Preceded by two months of earthquakes and venting steam, Mount St Helens in southern Washington State erupted on May 18, 1980. The eruption started with another earthquake, which caused the mountain’s entire north side to slide to collapse. This is all to say that the eruption of Mount St. Helens was a cataclysmic event unlike any other in the United States. The mountain itself was left with a huge crater on its north side. The surrounding area was preserved in 1982 as Mount St Helens National Volcanic Monument.
A Natural Disaster of Epic Proportions
The collapse caused a massive avalanche of rock and ice to crash into Spirit Lake, while the pressure in the mountain resulted in a massive lateral explosion. The blast leveled almost 150 square miles of forest and the eruption column reached a height of 80,000 feet (or 15 miles).
It was the most catastrophic volcanic eruption in U.S. history, killing 57 people. Large volcanic mudslides, known as lahars, came running down the mountain, flowing as far as the Columbia River Gorge 50 miles to the south. Huge areas instantly became a wasteland, thousands of wild animals died and damage costs exceeded $1 billion dollars.
Visiting Mount St Helens National Volcanic Monument
This spectacular national monument lies an easy 2-hour drive north of Portland, Oregon and about 3.5 hours south of Seattle. Although it attracts about half a million visitors each year, it’s much less famous than other volcanoes in the region, such as Mount Hood or Mount Rainier.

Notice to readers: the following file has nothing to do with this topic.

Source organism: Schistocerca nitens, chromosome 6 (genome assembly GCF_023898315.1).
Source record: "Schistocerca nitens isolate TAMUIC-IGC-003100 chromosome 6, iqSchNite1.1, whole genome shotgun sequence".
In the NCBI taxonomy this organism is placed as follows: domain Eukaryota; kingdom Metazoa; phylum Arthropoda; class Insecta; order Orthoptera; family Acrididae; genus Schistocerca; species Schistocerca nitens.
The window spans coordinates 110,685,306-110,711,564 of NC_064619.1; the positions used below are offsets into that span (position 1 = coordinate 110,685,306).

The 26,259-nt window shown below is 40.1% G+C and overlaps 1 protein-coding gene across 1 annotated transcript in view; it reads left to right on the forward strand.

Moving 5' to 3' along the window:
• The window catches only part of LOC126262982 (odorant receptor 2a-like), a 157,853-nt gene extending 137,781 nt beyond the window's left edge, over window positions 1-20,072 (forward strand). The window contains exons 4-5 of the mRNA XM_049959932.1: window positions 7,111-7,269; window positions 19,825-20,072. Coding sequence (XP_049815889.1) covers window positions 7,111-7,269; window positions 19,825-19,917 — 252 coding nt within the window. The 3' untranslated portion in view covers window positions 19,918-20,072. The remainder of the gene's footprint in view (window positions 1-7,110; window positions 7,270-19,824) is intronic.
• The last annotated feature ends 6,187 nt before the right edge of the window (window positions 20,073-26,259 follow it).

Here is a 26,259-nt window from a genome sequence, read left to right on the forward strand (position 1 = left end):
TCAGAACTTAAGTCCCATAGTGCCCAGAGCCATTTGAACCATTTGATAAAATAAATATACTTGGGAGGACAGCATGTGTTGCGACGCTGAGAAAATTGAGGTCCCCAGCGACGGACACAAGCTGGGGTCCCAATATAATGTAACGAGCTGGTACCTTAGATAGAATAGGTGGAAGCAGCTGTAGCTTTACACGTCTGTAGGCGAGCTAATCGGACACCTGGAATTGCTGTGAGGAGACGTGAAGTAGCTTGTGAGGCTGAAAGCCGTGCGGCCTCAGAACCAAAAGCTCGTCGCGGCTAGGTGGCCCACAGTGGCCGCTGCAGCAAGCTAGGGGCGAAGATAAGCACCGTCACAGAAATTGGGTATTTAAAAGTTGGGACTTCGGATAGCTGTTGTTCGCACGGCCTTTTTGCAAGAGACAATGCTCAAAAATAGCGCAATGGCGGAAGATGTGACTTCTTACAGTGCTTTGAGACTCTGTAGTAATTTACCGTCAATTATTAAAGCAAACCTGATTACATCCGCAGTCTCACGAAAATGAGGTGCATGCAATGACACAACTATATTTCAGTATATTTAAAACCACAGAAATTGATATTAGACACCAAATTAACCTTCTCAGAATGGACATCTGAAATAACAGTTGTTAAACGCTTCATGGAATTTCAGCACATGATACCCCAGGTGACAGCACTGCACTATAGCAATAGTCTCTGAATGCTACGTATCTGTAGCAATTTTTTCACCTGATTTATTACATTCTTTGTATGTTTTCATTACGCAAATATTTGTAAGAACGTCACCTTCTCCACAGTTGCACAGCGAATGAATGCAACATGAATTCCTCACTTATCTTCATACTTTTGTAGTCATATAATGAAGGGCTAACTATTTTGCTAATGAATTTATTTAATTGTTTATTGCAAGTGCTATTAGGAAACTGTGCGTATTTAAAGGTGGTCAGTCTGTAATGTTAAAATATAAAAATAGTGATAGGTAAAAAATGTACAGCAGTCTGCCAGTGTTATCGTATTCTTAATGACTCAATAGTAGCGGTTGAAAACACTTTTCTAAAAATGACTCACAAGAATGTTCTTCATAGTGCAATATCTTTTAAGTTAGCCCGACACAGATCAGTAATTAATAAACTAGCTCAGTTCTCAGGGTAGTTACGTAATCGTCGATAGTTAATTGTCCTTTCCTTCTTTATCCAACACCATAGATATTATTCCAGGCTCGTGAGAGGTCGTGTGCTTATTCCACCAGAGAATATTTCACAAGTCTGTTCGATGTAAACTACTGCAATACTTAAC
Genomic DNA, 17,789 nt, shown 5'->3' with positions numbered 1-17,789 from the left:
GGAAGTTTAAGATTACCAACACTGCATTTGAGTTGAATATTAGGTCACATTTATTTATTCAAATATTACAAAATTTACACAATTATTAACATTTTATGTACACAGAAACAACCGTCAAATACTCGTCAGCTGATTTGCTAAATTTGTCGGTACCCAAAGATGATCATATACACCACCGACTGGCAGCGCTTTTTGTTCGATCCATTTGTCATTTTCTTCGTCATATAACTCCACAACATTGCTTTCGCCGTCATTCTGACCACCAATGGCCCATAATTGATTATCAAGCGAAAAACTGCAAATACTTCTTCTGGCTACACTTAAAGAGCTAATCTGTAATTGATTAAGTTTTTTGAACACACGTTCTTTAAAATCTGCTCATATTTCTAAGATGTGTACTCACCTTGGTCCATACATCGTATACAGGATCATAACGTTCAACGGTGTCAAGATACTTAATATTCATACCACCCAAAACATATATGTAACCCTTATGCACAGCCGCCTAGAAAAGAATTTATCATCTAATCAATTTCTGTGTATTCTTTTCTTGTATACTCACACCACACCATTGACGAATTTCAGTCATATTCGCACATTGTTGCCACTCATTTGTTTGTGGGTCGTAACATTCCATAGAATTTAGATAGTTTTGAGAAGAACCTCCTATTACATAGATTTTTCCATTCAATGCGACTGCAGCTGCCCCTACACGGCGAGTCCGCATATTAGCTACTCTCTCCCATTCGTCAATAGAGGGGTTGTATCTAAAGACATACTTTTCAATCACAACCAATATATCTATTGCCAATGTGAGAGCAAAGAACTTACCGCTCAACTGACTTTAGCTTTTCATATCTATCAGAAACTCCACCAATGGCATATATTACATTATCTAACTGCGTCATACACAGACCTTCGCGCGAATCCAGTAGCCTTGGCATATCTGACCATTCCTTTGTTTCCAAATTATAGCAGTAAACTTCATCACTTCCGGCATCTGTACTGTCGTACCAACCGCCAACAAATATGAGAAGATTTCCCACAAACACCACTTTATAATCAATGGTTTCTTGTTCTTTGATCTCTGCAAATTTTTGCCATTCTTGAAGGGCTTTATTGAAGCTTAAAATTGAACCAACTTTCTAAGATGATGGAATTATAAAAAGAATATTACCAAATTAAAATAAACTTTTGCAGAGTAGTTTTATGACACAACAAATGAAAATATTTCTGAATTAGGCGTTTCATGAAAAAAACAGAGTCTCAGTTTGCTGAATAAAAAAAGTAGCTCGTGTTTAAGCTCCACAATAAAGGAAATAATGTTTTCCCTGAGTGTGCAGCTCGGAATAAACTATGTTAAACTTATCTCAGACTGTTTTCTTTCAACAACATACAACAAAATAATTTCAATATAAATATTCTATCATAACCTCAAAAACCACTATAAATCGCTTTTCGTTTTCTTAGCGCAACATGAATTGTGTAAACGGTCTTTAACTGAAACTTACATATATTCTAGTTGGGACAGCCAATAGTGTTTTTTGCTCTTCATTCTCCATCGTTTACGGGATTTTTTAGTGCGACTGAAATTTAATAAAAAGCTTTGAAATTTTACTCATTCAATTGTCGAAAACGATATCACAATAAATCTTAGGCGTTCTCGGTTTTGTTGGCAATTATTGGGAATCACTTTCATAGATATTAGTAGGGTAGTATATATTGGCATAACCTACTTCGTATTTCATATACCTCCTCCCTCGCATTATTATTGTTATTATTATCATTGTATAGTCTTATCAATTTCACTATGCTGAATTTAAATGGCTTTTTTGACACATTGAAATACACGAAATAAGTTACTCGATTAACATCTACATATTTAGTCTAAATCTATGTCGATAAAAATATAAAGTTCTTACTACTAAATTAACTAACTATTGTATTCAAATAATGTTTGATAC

There’s plenty to do, though. The main visitor area is the wonderful Johnston Ridge Observatory, which faces the crater and offers spectacular views of the volcanic valleys and canyons below. In summer, an abundance of colorful wildflowers covers the fertile slopes, making the scenery even more attractive.
Spend some time exploring the observatory and learning about the 1980 eruption before heading out on one of the nearby trails. Also make sure to stop at the Castle Lake and Loowit Viewpoints on your way in.
Visiting Mount St. Helens National Volcanic Monument can last between an hour or two and several days. You can get a good understanding of what happened there in a couple of hours, but there are also plenty of opportunities for overnight adventures. I would recommend, though, to stick around until sunset, which can be absolutely glorious.